How can you check if a string contains a backslash \ or even better it starts with one?

You could use use the index function to check that, but what if this is only a part of something more complex that will require the use of regexes?

Because backslash \ has special meaning in strings and regexes, if we would like to tell Perl that we really mean a backs-slash, we will have to "escape" it, by using the "escape character" which happens to be back-slash itself. So we need to write two back-slashes: \\. Becasue we will also want to capture it we also put it in parentheses.

The first solution worked:

examples/regex_escaping.pl

use 5.010;
use strict;
use warnings;

say '\\' =~ /^(\\)/ ? "OK" : "NO MATCH!\n";   # OK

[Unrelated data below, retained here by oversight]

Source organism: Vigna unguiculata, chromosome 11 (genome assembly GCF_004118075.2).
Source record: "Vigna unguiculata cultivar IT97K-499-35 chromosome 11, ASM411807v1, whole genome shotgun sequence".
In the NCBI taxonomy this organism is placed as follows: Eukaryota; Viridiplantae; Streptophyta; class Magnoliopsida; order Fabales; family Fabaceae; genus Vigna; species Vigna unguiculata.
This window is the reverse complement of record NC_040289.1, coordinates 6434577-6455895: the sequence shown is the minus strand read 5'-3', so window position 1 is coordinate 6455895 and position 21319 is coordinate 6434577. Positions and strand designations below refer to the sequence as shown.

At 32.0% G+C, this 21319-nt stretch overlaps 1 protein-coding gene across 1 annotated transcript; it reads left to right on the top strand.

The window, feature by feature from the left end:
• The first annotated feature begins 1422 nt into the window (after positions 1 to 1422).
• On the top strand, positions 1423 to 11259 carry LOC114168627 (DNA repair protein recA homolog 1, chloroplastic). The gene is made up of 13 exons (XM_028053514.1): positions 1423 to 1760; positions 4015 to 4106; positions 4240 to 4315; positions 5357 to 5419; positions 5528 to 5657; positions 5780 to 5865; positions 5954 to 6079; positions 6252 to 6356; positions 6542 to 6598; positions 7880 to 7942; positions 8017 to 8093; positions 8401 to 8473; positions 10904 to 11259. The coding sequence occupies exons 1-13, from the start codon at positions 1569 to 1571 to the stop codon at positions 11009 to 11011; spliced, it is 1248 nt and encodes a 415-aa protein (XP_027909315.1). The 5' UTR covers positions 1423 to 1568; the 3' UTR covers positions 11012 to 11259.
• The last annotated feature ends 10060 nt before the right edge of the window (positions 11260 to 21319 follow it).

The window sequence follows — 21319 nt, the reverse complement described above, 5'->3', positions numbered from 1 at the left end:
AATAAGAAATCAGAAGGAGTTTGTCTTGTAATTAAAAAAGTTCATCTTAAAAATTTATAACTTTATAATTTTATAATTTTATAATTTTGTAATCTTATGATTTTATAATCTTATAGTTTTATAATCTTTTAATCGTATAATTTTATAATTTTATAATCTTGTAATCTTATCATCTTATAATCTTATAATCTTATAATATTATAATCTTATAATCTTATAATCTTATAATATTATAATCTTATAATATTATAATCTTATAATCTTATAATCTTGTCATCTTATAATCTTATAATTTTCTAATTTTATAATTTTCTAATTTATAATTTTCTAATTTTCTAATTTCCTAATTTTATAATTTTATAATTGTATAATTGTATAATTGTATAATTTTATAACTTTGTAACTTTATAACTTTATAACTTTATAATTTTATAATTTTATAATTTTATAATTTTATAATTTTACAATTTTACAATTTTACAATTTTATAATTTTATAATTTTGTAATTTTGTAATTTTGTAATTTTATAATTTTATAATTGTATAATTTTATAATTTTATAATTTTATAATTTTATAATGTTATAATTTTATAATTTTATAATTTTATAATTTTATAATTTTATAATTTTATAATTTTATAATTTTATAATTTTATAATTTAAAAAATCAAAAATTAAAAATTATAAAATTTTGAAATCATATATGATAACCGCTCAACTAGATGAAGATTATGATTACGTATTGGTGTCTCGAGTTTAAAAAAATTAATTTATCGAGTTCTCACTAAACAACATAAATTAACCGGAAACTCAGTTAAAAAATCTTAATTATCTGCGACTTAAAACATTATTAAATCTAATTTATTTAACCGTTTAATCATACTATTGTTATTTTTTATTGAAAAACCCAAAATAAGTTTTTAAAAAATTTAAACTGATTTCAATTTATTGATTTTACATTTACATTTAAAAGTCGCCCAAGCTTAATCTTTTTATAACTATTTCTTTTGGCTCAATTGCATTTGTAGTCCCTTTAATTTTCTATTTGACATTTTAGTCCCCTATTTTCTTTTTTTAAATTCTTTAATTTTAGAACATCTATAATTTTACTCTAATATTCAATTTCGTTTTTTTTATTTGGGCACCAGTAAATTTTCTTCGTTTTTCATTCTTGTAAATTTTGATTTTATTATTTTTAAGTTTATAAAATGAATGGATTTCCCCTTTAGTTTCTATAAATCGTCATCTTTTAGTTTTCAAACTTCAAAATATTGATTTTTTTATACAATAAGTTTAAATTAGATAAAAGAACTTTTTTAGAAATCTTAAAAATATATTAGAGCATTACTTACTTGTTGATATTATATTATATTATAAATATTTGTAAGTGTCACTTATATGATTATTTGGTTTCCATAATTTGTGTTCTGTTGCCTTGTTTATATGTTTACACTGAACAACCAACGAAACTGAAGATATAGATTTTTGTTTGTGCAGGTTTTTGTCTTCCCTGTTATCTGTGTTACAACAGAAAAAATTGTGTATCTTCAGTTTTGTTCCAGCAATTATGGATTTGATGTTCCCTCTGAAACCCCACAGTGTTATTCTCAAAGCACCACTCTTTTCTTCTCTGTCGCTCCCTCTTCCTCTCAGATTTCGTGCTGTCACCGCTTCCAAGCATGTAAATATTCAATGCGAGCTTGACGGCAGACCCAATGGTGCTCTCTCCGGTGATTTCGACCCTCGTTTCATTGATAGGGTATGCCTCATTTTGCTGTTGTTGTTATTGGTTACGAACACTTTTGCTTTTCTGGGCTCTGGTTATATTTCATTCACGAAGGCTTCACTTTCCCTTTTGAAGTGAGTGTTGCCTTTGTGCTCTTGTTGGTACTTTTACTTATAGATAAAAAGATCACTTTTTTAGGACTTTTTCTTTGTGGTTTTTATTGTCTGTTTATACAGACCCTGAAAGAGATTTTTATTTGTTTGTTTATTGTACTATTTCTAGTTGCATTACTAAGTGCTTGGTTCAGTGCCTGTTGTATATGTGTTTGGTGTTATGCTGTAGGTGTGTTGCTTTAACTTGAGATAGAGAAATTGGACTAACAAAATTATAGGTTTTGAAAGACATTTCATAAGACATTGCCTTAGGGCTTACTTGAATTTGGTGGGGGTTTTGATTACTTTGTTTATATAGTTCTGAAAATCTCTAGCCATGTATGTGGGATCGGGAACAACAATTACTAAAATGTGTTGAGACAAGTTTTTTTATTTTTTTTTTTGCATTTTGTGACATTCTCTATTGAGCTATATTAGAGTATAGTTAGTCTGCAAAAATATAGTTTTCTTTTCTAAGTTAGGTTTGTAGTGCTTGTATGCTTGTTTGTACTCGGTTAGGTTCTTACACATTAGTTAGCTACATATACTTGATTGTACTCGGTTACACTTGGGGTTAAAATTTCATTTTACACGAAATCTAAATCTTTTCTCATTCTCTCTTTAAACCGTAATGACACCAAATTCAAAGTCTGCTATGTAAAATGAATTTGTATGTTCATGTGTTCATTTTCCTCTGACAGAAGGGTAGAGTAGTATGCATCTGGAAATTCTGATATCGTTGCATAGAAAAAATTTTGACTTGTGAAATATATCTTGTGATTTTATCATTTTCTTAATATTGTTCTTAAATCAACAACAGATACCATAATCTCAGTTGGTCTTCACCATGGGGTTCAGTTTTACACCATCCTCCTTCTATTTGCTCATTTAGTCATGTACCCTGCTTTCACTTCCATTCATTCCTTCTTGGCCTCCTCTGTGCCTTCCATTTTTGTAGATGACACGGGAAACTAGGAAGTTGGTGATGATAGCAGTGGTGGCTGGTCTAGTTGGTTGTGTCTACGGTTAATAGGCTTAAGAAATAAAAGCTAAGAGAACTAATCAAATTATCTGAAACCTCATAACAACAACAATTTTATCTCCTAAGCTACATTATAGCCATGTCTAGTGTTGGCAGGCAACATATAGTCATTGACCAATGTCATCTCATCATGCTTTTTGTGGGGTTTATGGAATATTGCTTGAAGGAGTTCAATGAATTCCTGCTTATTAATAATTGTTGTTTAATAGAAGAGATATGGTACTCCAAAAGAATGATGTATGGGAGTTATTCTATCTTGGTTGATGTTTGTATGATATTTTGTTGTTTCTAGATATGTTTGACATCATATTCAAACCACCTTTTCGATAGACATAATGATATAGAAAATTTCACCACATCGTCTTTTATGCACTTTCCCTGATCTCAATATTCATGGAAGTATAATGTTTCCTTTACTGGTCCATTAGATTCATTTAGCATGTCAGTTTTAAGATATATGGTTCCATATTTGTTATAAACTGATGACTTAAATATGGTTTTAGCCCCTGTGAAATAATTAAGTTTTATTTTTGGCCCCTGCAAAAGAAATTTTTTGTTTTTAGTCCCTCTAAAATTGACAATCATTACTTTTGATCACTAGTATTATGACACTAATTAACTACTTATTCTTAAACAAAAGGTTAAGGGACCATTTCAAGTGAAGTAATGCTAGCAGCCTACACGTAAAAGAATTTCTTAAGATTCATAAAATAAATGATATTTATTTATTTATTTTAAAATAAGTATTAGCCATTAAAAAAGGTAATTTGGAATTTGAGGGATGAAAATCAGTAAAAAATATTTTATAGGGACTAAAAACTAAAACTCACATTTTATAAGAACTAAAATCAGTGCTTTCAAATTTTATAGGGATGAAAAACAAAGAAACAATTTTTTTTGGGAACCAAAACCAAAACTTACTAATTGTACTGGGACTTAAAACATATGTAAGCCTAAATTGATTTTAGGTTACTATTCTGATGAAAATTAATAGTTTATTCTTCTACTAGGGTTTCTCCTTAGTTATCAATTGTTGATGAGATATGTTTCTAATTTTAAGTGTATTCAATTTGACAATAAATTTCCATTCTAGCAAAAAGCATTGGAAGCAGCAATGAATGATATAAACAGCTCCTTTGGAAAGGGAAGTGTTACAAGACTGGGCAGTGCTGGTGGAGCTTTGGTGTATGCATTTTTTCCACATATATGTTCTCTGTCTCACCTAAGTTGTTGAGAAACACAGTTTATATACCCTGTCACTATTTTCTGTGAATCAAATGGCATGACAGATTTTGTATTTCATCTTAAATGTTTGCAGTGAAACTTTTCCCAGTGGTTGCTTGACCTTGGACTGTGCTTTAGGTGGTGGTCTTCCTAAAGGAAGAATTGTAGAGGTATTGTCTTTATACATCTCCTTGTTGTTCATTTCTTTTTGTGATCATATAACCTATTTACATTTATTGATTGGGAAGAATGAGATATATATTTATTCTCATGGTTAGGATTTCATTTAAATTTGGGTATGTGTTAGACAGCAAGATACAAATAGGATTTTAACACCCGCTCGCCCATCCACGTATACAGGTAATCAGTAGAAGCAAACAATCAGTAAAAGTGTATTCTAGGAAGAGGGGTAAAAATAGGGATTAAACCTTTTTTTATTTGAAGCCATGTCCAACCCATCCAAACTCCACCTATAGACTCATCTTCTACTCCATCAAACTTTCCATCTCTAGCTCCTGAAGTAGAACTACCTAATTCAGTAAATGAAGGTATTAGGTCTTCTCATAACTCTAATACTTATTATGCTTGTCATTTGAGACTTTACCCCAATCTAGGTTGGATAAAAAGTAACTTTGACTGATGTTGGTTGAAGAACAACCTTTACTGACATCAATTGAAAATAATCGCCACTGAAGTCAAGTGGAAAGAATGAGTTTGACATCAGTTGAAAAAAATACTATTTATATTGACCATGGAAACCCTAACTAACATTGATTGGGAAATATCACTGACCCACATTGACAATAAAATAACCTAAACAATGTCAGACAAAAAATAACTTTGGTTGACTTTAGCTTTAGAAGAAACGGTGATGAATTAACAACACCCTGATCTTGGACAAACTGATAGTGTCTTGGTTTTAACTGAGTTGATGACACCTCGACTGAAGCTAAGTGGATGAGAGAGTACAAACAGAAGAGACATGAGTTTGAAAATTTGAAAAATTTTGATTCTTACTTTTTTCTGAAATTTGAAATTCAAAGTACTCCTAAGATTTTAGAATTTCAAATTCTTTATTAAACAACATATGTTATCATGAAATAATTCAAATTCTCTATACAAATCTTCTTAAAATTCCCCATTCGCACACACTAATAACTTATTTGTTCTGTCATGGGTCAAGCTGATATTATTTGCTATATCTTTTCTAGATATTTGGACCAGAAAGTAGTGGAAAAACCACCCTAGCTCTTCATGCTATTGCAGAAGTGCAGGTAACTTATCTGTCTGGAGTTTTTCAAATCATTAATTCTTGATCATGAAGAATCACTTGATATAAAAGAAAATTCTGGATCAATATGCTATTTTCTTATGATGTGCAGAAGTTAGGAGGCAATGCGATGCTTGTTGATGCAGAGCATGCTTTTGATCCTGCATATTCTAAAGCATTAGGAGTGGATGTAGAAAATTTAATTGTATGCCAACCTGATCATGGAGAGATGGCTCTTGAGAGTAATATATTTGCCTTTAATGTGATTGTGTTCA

Escape in a variable

Then, in order to make our regex more reusable we wanted to put it in a variable

examples/regex_escaping_broken.pl

use 5.010;
use strict;
use warnings;

my $pat = '(\\)';
say '\\' =~ /^$pat/ ? "OK" : "NO MATCH!\n";   # Unmatched ( in regex

and suddenly we got and error:

examples/regex_escaping_broken.out

Unmatched ( in regex; marked by <-- HERE in m/^( <-- HERE \)/ at examples/regex_escaping_broken.pl line 6.

In order to fix this we first need to understand what happened. So we printed out the content of $pat. It has (\) in it. That helped me understand that by the time $pat arrived in the regex Perl already "ate" on of the backslashes so now the regex engine see the opening parentheses as a special character, but not the closing parenthes as it was escaped.

On solution would be to write:

my $pat = '(\\\\)';

but that can get out of hand very quickly.

Use qr to quote a regexp like string

A better way is to use qr we create $pat so Perl will already convert our expression to a compiled regex.

examples/regex_escaping_fixed.pl

use 5.010;
use strict;
use warnings;

my $pat = qr'(\\)';
say '\\' =~ /^$pat/ ? "OK" : "NO MATCH!\n";   # OK